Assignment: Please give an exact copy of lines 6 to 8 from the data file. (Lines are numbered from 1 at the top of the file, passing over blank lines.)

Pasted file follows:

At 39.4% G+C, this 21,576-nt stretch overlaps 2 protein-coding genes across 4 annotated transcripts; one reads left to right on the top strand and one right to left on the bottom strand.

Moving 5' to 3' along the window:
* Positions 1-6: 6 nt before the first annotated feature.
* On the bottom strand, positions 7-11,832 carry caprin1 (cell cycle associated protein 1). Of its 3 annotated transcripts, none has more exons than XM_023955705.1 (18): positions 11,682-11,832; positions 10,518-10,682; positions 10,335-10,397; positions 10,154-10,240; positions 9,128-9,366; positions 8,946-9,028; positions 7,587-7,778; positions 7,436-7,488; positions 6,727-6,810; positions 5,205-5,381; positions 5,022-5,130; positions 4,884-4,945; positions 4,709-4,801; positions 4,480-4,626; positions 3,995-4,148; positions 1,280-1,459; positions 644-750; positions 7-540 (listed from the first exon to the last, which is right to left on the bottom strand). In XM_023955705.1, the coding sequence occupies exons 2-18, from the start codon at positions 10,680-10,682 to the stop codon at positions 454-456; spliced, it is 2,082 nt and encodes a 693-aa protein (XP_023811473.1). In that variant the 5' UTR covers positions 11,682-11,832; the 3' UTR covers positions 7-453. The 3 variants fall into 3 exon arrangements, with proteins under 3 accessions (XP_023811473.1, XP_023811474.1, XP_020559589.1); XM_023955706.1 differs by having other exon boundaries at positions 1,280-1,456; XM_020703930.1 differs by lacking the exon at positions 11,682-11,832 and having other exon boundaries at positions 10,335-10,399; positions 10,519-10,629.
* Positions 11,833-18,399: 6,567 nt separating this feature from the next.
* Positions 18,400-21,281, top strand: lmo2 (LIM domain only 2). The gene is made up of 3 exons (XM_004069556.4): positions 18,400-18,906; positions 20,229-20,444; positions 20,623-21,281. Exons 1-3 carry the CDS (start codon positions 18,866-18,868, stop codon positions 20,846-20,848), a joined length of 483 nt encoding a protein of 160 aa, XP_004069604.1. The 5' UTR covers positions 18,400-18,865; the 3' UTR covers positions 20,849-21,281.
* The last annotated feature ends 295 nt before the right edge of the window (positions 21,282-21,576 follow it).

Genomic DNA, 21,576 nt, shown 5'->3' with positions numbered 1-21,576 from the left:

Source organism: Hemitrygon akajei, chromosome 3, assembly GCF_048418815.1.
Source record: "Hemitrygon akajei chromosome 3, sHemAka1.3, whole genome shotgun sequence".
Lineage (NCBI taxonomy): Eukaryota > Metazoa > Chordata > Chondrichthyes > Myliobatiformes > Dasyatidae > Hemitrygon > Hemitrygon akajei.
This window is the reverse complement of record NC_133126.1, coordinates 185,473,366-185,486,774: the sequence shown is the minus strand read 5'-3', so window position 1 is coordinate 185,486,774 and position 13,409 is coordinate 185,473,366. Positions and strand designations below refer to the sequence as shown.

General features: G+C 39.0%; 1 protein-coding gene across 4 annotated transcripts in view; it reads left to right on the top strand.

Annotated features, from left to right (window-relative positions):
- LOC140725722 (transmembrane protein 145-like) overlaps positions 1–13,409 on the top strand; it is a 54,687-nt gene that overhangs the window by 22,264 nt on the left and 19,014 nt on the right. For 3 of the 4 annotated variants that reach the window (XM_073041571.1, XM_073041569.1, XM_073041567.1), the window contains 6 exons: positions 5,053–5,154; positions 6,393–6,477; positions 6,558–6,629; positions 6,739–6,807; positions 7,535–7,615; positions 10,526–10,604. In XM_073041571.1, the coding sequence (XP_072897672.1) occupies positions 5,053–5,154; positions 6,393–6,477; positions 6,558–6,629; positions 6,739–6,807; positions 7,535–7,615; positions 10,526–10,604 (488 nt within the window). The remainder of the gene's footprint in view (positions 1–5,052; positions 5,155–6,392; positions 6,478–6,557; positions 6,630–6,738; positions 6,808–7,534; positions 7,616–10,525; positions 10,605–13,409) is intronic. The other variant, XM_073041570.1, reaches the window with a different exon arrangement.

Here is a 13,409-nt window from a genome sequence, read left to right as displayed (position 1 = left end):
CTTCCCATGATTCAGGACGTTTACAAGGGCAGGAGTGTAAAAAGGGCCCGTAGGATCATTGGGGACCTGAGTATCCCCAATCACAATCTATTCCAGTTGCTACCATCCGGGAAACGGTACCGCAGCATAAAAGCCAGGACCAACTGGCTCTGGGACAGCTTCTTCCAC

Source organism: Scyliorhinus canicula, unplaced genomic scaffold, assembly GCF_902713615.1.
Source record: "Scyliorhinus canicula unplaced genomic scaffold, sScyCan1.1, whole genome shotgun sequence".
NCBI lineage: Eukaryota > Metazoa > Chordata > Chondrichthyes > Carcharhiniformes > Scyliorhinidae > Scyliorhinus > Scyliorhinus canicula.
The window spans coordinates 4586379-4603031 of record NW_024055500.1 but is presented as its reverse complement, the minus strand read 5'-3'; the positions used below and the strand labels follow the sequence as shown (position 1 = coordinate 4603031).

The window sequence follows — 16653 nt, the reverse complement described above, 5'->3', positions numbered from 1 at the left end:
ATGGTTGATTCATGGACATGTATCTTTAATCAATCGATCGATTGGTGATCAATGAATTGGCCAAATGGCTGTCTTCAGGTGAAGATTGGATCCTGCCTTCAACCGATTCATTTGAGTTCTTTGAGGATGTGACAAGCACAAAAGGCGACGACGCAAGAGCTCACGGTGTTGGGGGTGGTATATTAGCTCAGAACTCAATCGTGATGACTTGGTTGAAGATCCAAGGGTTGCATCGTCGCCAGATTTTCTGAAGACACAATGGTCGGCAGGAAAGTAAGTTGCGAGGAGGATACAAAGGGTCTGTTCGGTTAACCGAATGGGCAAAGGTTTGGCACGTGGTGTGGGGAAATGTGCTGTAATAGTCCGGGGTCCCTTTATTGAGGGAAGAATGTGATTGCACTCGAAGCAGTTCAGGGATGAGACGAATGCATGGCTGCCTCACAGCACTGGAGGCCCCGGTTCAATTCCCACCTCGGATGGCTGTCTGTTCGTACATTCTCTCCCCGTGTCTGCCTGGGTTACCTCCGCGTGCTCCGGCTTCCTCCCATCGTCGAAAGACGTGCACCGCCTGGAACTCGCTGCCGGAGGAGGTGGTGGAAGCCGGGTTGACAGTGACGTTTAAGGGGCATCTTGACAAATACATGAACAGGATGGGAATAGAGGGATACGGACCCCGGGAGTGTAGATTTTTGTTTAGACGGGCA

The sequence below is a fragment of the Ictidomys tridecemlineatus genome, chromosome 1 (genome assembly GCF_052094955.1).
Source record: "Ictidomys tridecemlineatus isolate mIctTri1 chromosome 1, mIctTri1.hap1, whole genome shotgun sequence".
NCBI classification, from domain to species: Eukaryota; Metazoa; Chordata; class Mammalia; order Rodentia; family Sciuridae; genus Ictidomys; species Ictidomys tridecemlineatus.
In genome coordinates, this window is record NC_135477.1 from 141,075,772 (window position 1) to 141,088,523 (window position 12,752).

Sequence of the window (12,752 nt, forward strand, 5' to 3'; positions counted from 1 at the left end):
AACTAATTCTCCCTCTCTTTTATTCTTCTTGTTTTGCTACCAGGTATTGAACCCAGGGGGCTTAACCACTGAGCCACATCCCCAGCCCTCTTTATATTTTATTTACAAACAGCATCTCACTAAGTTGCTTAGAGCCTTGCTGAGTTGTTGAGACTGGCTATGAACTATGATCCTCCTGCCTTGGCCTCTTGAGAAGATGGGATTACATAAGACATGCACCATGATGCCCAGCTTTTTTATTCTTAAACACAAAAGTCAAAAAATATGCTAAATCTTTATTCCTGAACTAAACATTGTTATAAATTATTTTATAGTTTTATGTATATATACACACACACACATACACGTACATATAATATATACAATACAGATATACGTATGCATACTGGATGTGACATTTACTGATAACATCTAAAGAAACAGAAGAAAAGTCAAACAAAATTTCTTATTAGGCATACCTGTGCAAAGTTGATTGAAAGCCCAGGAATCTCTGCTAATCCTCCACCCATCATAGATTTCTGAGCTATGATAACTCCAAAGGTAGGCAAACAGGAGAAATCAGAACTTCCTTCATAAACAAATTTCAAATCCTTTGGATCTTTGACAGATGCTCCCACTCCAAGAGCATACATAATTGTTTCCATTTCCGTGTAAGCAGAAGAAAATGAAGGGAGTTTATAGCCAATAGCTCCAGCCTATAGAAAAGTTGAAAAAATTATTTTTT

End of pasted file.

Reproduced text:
* Positions 18,400-21,281, top strand: lmo2 (LIM domain only 2). The gene is made up of 3 exons (XM_004069556.4): positions 18,400-18,906; positions 20,229-20,444; positions 20,623-21,281. Exons 1-3 carry the CDS (start codon positions 18,866-18,868, stop codon positions 20,846-20,848), a joined length of 483 nt encoding a protein of 160 aa, XP_004069604.1. The 5' UTR covers positions 18,400-18,865; the 3' UTR covers positions 20,849-21,281.
* The last annotated feature ends 295 nt before the right edge of the window (positions 21,282-21,576 follow it).

Genomic DNA, 21,576 nt, shown 5'->3' with positions numbered 1-21,576 from the left: